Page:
As tax season marches on many Americans have already filed their required returns but the results have been somewhat surprising. With new tax laws many anticipated getting a sizeable return this year but that hasnâ€™t been the case - although it isnâ€™t necessarily the result of less money in your pocket because many people received far more through their regular paychecks during the calendar year.
There is no denying the tax rate is down and this change caused many individuals to receive more weekly, bi-weekly, or monthly - depending on how they receive payment. The result, especially for those who have grown accustomed to receiving sizeable refunds in the spring, was less money from a tax refund because more was received throughout the prior year. These changes could lead individuals to consider making an adjustment on their W-4 withholding, but should you? First, donâ€™t rush to judgement, examine the differences before making a decision.
While the reason for a smaller refund may be the result of a reduced tax rate, withholding more during the year may not be in your best interest. A refund, although maybe not what one has grown accustomed to, is still a benefit and due because of the amount paid in throughout the year. Changing your withholdings could give you a slight boost in the spring but it may not be as sizeable as the difference between receiving your prior amount throughout the year.Â
Even with average refunds down almost 17-percent
, any changes would essentially only be beneficial to the federal government instead of its citizens. By voluntarily providing more money for the government during the year, the payday back at the end may change due to a variety of other factors. For few, are the tax implications identical from year to year - hence the need for professional assistance with many filings.
Opposite, if you find yourself owing money when you may have previously received a sizeable refund, making a change to the W-4 could make a difference. Ask questions to find out what or how much you need to plan for withholding to avoid ending the year still owing the federal government.Â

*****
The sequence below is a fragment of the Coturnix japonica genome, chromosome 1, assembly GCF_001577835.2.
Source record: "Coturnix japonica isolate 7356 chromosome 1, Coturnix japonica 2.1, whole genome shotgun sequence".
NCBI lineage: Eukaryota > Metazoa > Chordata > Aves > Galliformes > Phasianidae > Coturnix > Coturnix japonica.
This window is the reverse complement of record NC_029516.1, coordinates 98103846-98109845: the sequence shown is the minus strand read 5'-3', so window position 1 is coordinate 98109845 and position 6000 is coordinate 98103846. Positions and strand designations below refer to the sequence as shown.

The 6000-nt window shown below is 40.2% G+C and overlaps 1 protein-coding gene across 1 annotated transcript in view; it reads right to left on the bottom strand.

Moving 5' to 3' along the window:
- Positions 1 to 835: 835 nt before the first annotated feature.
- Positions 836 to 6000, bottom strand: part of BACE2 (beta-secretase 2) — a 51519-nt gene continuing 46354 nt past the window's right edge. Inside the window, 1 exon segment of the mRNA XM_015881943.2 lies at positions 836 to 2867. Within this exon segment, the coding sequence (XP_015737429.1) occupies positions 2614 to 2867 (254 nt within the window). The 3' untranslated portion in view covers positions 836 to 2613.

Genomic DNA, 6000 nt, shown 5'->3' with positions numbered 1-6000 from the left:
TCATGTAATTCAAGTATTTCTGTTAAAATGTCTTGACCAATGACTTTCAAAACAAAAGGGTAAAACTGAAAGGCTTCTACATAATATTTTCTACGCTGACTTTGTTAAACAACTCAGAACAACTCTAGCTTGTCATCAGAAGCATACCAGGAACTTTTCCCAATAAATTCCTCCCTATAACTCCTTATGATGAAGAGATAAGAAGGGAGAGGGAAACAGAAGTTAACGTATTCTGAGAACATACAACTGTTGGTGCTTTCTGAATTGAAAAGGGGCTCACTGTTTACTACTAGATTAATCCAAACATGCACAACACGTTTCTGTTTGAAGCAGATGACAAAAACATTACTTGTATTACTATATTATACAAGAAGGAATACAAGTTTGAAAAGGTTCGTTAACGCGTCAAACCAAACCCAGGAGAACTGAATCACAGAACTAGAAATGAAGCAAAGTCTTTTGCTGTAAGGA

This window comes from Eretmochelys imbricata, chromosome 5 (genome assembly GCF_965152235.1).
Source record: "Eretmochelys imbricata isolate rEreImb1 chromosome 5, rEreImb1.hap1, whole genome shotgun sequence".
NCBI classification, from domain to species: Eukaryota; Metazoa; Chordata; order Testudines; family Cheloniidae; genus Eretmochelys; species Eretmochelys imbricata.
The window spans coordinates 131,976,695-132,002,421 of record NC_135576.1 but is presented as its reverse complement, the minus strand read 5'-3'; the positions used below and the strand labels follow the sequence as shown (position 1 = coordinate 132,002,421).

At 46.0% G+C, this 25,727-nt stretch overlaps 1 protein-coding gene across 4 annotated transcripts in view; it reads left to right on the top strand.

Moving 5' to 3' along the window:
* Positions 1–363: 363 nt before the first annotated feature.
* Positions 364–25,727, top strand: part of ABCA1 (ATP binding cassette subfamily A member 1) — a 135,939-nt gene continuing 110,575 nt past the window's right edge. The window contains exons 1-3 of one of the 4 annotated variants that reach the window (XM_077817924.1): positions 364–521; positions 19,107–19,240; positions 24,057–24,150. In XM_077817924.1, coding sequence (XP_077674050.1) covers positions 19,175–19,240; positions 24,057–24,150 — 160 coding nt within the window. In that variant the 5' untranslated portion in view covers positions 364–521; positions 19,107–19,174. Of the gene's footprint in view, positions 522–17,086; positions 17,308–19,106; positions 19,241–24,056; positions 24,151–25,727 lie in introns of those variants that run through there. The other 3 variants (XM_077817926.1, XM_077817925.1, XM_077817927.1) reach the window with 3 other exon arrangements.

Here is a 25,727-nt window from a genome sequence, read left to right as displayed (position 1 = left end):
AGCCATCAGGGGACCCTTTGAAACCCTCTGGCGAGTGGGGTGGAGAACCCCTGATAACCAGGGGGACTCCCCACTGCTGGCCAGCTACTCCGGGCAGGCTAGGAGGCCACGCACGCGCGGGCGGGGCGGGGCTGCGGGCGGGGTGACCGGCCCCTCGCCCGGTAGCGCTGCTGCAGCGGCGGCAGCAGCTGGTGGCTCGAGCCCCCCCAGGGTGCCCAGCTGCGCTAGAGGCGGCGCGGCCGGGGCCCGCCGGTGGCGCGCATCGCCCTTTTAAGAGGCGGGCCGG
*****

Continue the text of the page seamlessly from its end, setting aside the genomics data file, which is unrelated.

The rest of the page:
Tax refunds are shrinking
and individuals who have grown accustomed to relying on a refund in the spring to help boost a savings account, pay down other bills, fund a vacation, or make a purchase are instead having to pay. This change typically occurs for people who may have had smaller refunds the year prior but the truth is a variety of different factors contribute to the tax footprint of individuals throughout the year. By evaluating your expected tax imprint for the next year, a good plan can be developed in order to avoid any surprises next season.
The tax experts at Bloch Rothman and Associates
are ready and willing to assist with all of your questions and filing needs, including help with any questions you may have regarding the new tax laws and how they have had an effect on your annual tax filing. Serving Denver and the surrounding area for 35 years, our firm has an extensive history in helping clients with any and all of their tax issues or dealings with the Internal Revenue Service. If you have questions about your personal, business, estate or any other filings, donâ€™t hesitate to contact us
today. Available for all of your tax needs and filings there are also a number of bookkeeping and payroll services offered to assist you and your business. We look forward to meeting you and serving whatever your needs may be soon!